Ralph Bellamy is beautifully cast as Bruce Baldwin, the harmless insurance salesman that Hildy is due to marry the very next day.

The film pokes and prods and the inequities of local politics with a corrupt mayor and his lackeys essentially trying to execute a prisoner to win favour just before an election. While Burns seems to have no morals with regard to getting his way and selling papers, there's an underlying morality at work in this film.

The sequences that take place in the press room of the prison are sometimes technically marvellous. Reporters from rival papers snap their lines down the phones in brilliantly timed turns. This was technically hard to do given the state of audio-recording technology of the time.

And there are loads of in jokes - you can read them on IMDB or Wikipedia - but my favourites are when Burns is describing what Bruce Baldwin looks like: ""He looks like that fellow in the movies, you know... Ralph Bellamy!"

And later Burns says that the last man who crossed him was Archie Leach (Cary Grant's real name from his Bristolian upbringing before he departed for America).

Overall it's a film that just keeps on giving. Just writing this makes me want to go back and watch it again.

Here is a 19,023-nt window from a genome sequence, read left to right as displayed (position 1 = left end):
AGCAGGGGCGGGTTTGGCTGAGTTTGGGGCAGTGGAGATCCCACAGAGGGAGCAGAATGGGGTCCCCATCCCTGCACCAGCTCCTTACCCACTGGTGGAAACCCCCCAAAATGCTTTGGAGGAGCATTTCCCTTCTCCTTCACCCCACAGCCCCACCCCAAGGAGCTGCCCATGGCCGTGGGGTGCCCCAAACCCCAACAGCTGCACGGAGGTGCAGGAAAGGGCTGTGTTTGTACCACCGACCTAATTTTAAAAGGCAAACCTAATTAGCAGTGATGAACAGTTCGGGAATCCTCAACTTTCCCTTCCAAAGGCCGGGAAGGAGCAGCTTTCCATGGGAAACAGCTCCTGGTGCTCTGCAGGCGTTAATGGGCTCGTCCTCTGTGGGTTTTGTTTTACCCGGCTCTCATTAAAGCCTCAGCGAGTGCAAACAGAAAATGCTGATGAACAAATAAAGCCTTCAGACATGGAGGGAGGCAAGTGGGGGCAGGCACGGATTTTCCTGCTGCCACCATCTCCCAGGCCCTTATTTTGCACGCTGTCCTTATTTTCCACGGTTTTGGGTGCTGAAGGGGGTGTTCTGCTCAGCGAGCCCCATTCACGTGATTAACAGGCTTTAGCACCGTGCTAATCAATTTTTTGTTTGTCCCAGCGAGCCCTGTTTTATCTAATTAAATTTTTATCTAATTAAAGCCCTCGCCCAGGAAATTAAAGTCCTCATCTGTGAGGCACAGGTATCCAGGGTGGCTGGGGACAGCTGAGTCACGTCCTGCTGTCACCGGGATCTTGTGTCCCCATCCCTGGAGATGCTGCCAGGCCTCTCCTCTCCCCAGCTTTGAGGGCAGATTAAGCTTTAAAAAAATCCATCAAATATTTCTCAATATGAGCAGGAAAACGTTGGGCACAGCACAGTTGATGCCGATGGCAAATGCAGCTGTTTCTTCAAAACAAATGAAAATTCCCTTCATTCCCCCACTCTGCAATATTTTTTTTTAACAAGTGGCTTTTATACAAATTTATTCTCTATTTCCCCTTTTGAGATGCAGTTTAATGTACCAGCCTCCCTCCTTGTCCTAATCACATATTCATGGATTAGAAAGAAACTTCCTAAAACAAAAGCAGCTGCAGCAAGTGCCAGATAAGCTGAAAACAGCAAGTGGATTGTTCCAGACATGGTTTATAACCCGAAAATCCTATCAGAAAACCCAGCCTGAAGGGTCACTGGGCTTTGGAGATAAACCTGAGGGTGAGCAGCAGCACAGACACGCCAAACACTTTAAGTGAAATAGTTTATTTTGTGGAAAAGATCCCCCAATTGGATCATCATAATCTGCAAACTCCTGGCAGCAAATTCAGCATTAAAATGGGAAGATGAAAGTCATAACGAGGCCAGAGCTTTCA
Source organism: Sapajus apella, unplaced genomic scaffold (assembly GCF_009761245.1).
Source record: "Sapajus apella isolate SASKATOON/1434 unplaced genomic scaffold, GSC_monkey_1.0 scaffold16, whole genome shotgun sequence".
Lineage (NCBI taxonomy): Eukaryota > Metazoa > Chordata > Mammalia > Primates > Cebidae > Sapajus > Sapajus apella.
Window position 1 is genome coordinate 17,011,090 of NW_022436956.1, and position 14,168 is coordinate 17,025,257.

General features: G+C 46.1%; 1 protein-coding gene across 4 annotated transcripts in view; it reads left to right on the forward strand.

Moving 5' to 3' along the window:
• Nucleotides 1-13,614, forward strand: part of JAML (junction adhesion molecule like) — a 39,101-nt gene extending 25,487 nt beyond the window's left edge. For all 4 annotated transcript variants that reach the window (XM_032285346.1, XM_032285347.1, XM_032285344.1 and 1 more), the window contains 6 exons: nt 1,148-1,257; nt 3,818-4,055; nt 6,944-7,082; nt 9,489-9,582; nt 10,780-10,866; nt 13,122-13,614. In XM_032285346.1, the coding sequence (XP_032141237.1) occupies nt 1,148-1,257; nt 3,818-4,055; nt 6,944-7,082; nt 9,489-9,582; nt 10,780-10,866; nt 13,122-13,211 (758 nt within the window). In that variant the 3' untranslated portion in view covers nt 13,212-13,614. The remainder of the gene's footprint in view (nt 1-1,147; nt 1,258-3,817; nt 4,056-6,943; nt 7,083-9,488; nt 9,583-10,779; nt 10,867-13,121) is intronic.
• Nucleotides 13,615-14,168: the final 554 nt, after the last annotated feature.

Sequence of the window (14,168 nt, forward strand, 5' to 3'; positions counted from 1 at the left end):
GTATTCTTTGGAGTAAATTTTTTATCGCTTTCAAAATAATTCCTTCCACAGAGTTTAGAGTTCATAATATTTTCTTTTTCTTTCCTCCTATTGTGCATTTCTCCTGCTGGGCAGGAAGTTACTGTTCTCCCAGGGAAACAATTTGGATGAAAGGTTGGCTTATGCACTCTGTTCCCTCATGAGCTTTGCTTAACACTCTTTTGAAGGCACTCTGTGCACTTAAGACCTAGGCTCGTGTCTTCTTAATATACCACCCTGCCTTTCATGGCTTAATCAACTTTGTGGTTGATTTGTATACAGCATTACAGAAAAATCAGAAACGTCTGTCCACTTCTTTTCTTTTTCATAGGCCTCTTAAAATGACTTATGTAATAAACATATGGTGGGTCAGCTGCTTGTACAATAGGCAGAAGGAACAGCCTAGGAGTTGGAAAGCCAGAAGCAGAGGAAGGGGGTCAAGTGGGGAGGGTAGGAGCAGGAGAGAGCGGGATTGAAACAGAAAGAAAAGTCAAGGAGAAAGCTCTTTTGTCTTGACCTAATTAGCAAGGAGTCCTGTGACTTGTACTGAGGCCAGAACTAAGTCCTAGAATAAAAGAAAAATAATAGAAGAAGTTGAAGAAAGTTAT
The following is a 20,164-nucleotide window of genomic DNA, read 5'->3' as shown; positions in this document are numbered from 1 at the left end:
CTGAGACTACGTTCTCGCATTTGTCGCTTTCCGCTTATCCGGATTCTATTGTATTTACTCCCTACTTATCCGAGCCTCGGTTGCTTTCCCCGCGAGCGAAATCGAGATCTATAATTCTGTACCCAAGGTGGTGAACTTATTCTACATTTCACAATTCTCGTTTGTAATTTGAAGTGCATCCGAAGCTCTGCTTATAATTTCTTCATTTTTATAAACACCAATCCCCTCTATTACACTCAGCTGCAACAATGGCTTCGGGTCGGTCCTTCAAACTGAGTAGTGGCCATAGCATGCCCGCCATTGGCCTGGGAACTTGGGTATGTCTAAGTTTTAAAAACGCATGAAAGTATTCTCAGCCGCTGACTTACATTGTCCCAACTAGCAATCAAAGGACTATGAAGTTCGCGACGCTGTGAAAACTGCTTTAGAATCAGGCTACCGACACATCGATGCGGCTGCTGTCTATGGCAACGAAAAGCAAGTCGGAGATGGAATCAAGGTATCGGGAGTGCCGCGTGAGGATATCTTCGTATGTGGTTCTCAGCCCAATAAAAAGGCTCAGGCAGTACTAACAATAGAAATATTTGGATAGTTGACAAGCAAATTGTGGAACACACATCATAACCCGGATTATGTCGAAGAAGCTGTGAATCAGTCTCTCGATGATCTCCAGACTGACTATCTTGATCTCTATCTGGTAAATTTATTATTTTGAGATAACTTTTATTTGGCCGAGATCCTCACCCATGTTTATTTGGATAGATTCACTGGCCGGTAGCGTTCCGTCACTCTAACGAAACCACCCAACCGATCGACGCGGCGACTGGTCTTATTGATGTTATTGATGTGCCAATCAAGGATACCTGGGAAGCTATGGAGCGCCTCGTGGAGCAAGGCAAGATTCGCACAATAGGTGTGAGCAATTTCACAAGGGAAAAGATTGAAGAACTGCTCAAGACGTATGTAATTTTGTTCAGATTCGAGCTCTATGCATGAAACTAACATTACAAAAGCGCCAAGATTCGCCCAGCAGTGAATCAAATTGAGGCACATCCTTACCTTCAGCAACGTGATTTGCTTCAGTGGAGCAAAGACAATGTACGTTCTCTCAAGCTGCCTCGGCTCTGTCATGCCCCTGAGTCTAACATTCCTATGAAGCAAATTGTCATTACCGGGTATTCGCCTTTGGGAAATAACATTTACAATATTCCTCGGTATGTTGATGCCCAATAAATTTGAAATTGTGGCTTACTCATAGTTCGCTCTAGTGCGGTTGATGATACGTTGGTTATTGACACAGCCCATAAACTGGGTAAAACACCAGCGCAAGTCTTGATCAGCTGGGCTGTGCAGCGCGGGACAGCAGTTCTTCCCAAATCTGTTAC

Bachelor Mother

This was the first in Ginger Rogers double bill shown in the BFI season, and in neither film did she do a great deal of dancing. Only recently the BBC has been showing the Astaire/Rogers RKO films, and they are indeed timeless classics.

But there was more to Rogers than those films, and we see that in two very different roles in these films. In Bachelor Mother, she plays a young shop assistant, Polly Parrish, who works in Merlin's department store. It's Christmas Eve, and after a tannoyed message of thanks from Merlin Snr., she discovers she's being laid off from her job at in the toy department. She's only been there a few week's but it's not a great Christmas present.

During her lunch break, she heads out to an employment agency and on the way back interrupts a woman who's abandoning a baby on the steps of a nursery. Polly immediately picks up the baby to ensure it doesn't fall down the steps, yet inevitably the nursery suspect the baby to be hers. Despite running off, they track down her department store employers.

Enter David Niven as Merlin Jnr - something of a playboy - who is charged with giving Polly her job back, along with a raise, and returning the baby itself. And so, she becomes a "Bachelor[ette] Mother".

I said that Rogers doesn't do a great deal of dancing in these films, but there is a very funny dance competition sequence that takes place in the Pink Slipper nightclub. Was that a pun based around the "pink slip" that Polly has been given?

Rogers' character is strong-headed, but still uncertain enough to back down and adopt the baby. And Niven is perfectly cast as the young man who, inevitably, falls for her. It's all fluffy silliness and not at all bad for that.


Roxie Hart (1942)